Sisley was born in Paris of English parents. After his schooldays, his father, a merchant trading with the southern states of America, sent him to London for a business career, but finding this unpalatable, Sisley returned to Paris in 1862 with the aim of becoming an artist. His family supported him and sent him to Gleyre's studio, where he met Renoir, Monet and Bazille. He spent some time painting in Fontainebleau, at Chailly with Monet, Bazille and Renoir, and later at Marlotte with Renoir. His style at this time was deeply influenced by Courbet and Daubigny, and when he first exhibited at the Salon in 1867 it was as the pupil of Corot. By this time, however, he had started to frequent the Café Guerbois, and was becoming more deeply influenced by the notions which were creating Impressionism.
During the Franco-Prussian war and the period of the Commune, he spent some time in London and was introduced to Durand-Ruel by Pissarro, becoming part of that dealer's stable. In the mean time, his father had lost all his money as a result of the war, and Sisley, with a family to support, was reduced to a state of penury, in which he was to stay until virtually the end of his life. He exhibited with the Impressionist group in 1874, 1876, 1877 and 1882. His work had by this time achieved complete independence from the early influences that had affected him.
Naturally different, he did not promote himself in the way that some of his fellow Impressionists did, and it was only towards the end of his life, when he was dying of cancer of the throat, that he received something approaching the recognition he deserved. With the exception of a short period when he studied in London, Sisley lived all in France. Nevertheless, he failed in his two attempts to become recognized as a naturalized French citizen. He has been a victim, too, of the "national school" approach that long dominated art history, marginalizing him in the art writing of both England and France. His reputation is still overshadowed by those of his friends and colleagues Monet, Renoir and Pissarro.
Like most of the Impressionists, Sisley submitted work to the Salon in the 1860s. His success was as uneven as his colleagues; he was accepted in 1866, 1868 and 1870 while being rejected in 1867 and 1869. He was, from the start, among the core group of the Impressionists, took part in the first Impressionist exhibition in 1874 and participated in three others. His painting of these years was at the pure center of the movement; his Flood at Port-Marly of 1876, one of six paintings he made of the subject, is on a par with the best works being made by any of the group at that time.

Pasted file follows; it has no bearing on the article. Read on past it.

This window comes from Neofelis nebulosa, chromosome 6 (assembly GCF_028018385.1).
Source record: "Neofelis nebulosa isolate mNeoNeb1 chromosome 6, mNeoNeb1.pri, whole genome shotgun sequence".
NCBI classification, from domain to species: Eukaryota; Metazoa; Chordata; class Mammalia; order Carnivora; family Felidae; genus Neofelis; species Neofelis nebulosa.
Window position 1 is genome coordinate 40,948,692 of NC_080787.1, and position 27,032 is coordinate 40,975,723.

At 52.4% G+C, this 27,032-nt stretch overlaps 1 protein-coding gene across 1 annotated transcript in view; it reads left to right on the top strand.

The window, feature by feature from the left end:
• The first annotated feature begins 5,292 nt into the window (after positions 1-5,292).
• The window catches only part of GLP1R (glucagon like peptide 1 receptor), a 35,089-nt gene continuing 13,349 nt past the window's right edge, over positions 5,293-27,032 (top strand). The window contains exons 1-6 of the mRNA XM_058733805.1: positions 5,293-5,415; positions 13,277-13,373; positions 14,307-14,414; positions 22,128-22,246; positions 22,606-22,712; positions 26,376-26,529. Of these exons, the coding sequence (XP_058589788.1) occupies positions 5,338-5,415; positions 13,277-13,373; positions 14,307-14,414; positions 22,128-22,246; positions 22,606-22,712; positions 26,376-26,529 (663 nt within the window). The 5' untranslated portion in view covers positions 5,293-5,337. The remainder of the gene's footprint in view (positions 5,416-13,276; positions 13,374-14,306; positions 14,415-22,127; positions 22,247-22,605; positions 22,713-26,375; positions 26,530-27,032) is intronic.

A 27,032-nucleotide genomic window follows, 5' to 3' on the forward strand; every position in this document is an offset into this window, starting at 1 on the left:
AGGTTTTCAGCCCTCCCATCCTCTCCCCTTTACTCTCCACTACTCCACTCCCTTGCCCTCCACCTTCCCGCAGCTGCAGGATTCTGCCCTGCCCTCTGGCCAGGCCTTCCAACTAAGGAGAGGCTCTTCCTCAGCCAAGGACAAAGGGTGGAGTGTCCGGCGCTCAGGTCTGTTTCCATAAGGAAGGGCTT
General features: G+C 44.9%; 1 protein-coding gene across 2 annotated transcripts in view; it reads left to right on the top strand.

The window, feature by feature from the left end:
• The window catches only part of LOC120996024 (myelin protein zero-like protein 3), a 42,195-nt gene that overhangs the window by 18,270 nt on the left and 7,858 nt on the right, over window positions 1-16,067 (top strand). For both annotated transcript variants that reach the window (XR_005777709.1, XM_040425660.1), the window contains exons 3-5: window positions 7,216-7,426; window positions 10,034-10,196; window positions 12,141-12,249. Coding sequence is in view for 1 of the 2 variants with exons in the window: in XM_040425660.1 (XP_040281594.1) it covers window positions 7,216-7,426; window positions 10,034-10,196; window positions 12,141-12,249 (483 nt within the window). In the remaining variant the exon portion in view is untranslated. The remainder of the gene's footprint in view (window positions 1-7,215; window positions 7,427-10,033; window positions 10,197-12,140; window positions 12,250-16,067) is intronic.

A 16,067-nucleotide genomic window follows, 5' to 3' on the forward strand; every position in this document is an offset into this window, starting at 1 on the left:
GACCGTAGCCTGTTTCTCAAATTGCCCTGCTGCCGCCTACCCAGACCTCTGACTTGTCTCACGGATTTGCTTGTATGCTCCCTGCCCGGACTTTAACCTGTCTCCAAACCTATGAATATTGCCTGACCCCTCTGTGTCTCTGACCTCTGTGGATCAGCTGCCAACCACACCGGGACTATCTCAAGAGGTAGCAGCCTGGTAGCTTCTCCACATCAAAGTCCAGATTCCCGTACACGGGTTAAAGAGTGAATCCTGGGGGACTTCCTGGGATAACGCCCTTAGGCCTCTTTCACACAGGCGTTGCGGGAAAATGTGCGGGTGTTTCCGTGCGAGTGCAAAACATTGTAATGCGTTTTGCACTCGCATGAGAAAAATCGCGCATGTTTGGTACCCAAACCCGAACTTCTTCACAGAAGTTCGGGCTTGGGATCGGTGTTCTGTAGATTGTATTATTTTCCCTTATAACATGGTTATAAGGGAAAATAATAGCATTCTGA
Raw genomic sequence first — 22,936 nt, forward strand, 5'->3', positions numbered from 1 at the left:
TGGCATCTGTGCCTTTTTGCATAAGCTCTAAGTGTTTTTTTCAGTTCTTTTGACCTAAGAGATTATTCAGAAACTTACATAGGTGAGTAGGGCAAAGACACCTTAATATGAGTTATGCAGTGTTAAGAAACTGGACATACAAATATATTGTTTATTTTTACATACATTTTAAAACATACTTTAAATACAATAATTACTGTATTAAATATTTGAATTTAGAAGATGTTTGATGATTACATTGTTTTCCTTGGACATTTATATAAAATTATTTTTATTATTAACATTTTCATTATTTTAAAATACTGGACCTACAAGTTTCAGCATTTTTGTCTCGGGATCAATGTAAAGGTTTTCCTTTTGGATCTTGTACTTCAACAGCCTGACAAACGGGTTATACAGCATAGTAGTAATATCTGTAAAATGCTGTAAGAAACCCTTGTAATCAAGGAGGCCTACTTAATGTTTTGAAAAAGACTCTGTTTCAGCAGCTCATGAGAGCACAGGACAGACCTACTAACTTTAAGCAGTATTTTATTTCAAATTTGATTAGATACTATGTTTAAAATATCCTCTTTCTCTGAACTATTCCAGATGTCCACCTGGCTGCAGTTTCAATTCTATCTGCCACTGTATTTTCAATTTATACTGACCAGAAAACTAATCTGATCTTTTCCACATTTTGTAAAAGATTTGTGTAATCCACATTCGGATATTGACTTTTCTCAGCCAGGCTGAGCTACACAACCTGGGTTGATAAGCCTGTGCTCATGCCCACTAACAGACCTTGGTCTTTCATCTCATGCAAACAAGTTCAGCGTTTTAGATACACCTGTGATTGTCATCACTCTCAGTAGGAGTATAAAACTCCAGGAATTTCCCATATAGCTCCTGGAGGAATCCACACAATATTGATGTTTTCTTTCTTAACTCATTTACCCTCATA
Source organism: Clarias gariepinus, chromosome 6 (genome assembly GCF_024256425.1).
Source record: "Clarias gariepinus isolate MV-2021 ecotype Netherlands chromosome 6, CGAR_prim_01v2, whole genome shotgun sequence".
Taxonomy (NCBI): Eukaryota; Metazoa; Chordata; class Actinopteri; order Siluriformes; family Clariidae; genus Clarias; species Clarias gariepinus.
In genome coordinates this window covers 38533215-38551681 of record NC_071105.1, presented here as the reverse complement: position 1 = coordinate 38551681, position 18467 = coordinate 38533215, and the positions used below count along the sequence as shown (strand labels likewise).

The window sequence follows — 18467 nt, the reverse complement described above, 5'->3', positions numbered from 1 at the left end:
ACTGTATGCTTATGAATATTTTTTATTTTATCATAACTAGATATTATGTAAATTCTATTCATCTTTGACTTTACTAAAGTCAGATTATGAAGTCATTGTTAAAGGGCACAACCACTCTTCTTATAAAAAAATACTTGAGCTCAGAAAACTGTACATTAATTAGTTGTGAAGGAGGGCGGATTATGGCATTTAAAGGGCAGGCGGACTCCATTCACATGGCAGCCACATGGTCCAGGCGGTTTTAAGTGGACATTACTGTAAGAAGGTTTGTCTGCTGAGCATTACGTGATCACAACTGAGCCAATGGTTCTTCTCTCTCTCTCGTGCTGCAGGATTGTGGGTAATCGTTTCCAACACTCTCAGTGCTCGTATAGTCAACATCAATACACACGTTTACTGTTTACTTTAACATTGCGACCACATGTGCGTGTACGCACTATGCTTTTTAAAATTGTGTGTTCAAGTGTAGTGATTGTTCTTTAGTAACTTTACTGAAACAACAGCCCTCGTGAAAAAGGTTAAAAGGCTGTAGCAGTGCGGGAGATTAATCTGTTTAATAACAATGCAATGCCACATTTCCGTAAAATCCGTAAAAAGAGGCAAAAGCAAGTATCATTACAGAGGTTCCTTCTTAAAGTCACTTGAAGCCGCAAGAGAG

In the 1870s Sisley produced a remarkable series of landscapes of Argenteuil, where he was living, one of which, The Bridge at Argenteuil,1872; was bought by Manet. Towards the end of the decade Monet was beginning to have a considerable influence on him, and a series of landscape paintings of the area around Paris, including Marly, Bougival and Louveciennes (Floods at Port-Marly, Musée d'Orsay, 1876), shows the way in which his dominant and evident lyricism still respects the demands of the subject-matter. From his early admiration for Corot he retained a passionate interest in the sky, which nearly always dominates his paintings. In this regard, the model of Constable was an important precedent, particularly the brilliant little cloud studies the English artist had done directly from nature. Sisley's compositions often devote half or more of a canvas to the sky.
Another feature that dominates his paintings is the effects of snow -- the two interests often combining to create strangely dramatic effect (Snow at Véneux; Musée d'Orsay, 1880).Unlike many of his colleagues who, from the1880s began questioning some of the original aspects of Impressionism, Sisley continued to remain close to the original aesthetic, painting his visual sensations and the transient moods of nature, making no radical changes of direction. Pissarro, was once asked by Henri Matisse, "What is an Impressionist?" His response was, "a painter who never paints the same picture twice over; all his pictures are different." When Matisse asked him for an example, Pissarro named Sisley.
Sisley's artistic sensibility was nurtured by his attachment to place, in particular to the villages west and
south-east of Paris which he came to know so well by living and working in them.